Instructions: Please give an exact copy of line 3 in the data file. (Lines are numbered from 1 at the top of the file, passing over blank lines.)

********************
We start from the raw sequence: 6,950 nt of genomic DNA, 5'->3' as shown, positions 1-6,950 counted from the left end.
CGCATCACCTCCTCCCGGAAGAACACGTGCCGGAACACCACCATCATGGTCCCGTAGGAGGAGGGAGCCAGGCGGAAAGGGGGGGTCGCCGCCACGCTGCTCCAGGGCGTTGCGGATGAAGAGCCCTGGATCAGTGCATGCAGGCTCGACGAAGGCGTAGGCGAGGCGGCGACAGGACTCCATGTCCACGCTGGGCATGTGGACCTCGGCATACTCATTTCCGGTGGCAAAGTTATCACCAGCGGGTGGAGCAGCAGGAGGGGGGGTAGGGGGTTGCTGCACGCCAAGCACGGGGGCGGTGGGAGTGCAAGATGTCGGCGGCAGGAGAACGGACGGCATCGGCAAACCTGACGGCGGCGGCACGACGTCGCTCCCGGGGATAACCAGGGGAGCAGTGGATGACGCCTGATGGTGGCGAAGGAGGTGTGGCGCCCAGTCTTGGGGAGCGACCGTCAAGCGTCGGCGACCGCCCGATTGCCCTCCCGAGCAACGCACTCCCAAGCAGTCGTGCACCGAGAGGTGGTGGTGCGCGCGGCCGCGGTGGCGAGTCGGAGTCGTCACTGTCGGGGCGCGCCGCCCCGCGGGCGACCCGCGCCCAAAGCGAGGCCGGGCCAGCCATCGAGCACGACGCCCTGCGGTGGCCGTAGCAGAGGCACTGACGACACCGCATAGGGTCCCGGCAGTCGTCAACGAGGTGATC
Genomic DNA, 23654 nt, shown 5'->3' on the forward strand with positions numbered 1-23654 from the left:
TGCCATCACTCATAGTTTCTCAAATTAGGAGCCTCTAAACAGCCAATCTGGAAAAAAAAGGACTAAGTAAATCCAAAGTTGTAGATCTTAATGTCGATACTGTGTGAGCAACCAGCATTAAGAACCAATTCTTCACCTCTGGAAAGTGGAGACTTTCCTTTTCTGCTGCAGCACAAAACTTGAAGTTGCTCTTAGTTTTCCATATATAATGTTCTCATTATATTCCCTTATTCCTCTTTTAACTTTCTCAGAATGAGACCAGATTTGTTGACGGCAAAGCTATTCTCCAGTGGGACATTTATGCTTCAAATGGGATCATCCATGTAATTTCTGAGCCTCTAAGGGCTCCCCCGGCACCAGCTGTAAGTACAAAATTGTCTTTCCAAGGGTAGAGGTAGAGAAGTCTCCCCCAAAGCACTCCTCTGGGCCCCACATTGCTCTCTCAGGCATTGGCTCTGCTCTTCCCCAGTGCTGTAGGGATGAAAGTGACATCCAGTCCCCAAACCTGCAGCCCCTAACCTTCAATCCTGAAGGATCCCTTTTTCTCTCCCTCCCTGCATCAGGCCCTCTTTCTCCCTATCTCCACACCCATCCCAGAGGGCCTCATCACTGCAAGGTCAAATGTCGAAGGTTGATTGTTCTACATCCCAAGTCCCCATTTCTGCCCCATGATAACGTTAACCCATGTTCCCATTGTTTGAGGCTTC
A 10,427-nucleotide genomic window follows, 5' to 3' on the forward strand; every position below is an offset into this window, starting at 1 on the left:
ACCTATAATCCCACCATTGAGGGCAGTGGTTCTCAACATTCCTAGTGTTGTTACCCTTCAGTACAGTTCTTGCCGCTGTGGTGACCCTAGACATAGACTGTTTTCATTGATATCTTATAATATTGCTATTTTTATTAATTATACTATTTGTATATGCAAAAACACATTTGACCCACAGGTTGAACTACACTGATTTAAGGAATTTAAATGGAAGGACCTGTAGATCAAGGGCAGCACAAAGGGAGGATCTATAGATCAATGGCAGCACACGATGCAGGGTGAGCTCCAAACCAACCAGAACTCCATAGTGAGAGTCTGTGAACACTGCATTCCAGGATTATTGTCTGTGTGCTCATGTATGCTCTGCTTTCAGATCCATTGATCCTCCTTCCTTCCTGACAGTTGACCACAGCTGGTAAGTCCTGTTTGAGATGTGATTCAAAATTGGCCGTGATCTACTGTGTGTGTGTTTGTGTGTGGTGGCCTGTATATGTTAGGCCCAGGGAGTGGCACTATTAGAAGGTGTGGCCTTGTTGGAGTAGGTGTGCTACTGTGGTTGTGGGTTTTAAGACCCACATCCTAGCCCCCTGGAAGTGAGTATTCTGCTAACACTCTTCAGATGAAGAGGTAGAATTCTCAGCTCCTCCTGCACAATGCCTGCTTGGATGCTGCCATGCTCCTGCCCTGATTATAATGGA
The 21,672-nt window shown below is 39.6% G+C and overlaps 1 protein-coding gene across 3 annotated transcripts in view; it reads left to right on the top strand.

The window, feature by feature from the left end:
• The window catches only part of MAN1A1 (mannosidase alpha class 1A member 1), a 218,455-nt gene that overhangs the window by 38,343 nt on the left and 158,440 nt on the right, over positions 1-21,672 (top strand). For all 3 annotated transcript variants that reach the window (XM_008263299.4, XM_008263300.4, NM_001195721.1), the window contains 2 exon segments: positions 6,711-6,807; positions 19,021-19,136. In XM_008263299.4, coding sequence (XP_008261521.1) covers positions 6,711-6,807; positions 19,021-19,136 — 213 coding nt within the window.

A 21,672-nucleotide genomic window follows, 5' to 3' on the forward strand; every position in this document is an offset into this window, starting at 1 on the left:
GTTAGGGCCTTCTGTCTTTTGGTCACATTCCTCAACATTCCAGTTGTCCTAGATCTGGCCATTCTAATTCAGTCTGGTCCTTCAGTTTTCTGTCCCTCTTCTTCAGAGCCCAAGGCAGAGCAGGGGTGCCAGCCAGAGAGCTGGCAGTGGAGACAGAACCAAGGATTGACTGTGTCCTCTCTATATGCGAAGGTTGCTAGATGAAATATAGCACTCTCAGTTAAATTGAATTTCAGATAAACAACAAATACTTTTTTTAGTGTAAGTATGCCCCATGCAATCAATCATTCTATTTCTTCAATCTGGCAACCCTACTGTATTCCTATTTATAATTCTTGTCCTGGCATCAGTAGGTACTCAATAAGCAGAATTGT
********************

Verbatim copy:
Genomic DNA, 23654 nt, shown 5'->3' on the forward strand with positions numbered 1-23654 from the left: